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How to write a good job advert (1/3)

Recently, some academics complained to the big academic job board, www.jobs.ac.uk, that an advertisement for a lectureship contained exactly one sentence that was useful to the job applicants.   We know that our job advertisements are often bad.  But in truth, most of us have no idea how to fix them.

I think the trick, which I put here for you to consider, is to remember that selection is about prediction but recruitment is about securing supply.  It is marketing.  We want to catch people’s attention but we also want them to pre-select and arrive as marketers put it, pre-qualified.  There is no merit in attracting lot of applications when you only have one job.  It wastes your time and it makes a lot of enemies.  But how do we achieve the twin goals of being noticeable and being useful?

Some marketing terms

Were we to be marketing the latest £1bn FMCG product, we might think in terms of {Category, Personas, Problems, Motivations}.

Category.  In recruiting, we probably assume that Category is just “a job” but we will probably return here to answer the question – what category of product does the customer put you in?  In other words, what would be their alternative if they weren’t using your product?  Gather your competition and you will have some idea of the category, or set, in which you fall.  Sometimes you are surprised by what people would be doing if they weren’t working for you/

Persona.  Who is likely to be interested in this job?  Where have they come from?  Where are they going to?  Who are they taking with them?  Simply imagine candidates that you would very much like to apply and write down who they are – though keep this private because to do it well you must draw out of your imagination details that will be illegal if they remain part of the system. So, if you imagine yourself recruiting a young male, write it down. Then later you can challenge yourself to imagine recruiting a young woman, an older woman or an older male.  Your task here is not to finalise the system but to begin to walk in the shoes of your applicants and to learn too what assumptions you make about them.

Problems.  Now imagine the issues that your applicants have with your category – that is you and your competition (and your competition might be a gap year!).  What questions are candiates likely to ask, not just you, but other people privately?  What are they googling?  What issues have come up with previous incumbents?  I remember being asked by a very senior person where the printer was.  It really irked him that he had to waste time running around to find his stuff.  This was not central to his competence but it pointed me to factors that he was taking into consideration.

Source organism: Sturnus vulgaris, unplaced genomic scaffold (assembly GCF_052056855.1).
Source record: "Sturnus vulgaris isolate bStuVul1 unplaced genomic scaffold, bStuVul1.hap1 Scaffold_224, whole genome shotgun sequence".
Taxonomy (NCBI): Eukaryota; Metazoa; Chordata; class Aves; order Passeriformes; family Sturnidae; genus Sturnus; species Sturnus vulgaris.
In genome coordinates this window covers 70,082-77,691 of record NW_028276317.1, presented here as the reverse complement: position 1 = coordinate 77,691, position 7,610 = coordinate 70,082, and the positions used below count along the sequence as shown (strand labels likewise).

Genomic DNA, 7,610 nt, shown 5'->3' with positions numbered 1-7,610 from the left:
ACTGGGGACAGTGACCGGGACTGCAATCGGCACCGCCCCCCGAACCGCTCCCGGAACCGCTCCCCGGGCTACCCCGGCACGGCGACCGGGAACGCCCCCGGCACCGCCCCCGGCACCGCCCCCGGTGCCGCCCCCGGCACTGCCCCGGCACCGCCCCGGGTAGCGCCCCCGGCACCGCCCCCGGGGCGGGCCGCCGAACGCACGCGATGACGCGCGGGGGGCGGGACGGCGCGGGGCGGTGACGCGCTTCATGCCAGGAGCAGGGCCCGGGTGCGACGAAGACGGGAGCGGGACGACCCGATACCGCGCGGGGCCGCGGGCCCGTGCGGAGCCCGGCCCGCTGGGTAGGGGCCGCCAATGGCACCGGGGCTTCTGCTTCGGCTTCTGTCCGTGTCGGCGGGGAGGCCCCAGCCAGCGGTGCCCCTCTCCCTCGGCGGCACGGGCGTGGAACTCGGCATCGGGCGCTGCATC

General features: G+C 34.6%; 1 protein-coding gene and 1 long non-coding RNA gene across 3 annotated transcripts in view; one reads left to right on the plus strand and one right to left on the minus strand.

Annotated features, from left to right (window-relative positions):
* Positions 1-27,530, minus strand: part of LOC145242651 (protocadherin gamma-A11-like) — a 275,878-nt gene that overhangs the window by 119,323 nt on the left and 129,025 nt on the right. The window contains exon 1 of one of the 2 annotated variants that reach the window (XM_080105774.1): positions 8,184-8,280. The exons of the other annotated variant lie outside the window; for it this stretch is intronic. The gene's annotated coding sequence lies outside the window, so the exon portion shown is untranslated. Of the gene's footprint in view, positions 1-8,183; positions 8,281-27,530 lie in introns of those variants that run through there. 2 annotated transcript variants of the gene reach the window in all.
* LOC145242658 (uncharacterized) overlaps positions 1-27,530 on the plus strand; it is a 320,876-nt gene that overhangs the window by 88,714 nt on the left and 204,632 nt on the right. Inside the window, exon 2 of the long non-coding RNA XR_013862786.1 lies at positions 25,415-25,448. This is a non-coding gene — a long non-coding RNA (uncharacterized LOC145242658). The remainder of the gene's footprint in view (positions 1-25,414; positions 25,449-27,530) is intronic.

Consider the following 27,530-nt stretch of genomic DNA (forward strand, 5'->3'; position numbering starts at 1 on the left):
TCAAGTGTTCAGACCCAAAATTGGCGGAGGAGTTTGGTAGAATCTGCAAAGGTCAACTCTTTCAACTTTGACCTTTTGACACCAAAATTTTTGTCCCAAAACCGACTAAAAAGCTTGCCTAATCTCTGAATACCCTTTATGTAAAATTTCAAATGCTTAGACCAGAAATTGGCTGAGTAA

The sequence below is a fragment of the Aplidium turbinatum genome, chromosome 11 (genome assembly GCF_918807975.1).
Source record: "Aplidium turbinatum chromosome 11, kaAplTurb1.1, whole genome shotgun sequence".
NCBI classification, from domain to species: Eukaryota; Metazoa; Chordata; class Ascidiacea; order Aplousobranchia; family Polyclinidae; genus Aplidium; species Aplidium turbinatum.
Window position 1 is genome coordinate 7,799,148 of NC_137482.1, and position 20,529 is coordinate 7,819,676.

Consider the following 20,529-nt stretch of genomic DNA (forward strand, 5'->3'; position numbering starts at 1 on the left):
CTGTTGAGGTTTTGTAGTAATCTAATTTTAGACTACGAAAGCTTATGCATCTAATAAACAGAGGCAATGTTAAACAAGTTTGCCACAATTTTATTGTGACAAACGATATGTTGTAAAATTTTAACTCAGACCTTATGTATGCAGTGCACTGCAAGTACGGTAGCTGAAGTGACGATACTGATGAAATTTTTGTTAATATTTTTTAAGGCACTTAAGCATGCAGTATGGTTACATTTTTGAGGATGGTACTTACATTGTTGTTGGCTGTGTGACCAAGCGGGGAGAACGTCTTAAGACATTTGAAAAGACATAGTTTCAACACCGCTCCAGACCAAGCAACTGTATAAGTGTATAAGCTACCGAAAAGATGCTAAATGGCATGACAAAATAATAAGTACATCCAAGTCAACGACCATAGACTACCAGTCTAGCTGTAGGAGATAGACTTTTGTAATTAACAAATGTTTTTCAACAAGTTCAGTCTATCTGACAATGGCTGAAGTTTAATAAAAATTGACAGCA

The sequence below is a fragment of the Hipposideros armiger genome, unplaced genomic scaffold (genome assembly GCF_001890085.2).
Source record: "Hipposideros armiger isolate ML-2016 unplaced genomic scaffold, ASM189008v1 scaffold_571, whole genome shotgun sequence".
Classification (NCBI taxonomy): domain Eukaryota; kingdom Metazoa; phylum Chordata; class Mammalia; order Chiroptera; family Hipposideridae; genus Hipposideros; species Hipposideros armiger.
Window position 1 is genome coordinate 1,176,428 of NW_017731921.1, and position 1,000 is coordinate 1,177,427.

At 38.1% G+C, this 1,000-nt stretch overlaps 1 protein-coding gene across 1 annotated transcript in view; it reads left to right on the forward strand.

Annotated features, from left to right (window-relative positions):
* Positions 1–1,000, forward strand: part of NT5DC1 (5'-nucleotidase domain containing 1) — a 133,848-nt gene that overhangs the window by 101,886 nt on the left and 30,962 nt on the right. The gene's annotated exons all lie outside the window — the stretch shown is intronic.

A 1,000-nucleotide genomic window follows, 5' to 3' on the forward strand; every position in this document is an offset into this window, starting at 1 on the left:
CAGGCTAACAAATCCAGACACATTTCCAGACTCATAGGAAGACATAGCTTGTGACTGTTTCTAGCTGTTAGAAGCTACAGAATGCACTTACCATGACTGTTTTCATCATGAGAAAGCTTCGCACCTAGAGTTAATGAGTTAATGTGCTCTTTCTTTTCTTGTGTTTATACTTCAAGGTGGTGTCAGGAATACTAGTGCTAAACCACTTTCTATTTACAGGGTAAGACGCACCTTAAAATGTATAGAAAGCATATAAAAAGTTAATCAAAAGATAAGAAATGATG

Motivations.  What is the motivation behind these problems?  Why are these problems important to the audience?  In the case of the printer, the person wanted to be efficient, didn’t want to do administration and wanted to be respected?  Maybe these are traits I don’t want and I can signal that in the advertisement.  Or maybe, these are traits that I do want and I can indicate the ‘state of the plant’ in the advertisement.  In recruitment, money and location is important.  And so too is not lying about these.  It is amazing how often recruiters do.

Will taking a marketing mindset help you?

I know a lot of recruiters who just can’t be bothered. They don’t really understand the jobs they are filling. And forgetting that they have two audiences, concentrate mainly on what hirer wants.  That is of course, their judgement.

My experience of using marketing in recruitment is that both we successfully fill jobs, and on the first pass.  Moreover, the number of applications plummets by an order of magnitude. We get better replies and we get fewer replies.   We satisfy both our audiences: the hirer and the applicants.

With this little bit of homework, which is quite enjoyable to do, particularly in a group, we write better job advertisements.

 

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Published in Alternative Methodologies Business & Communities

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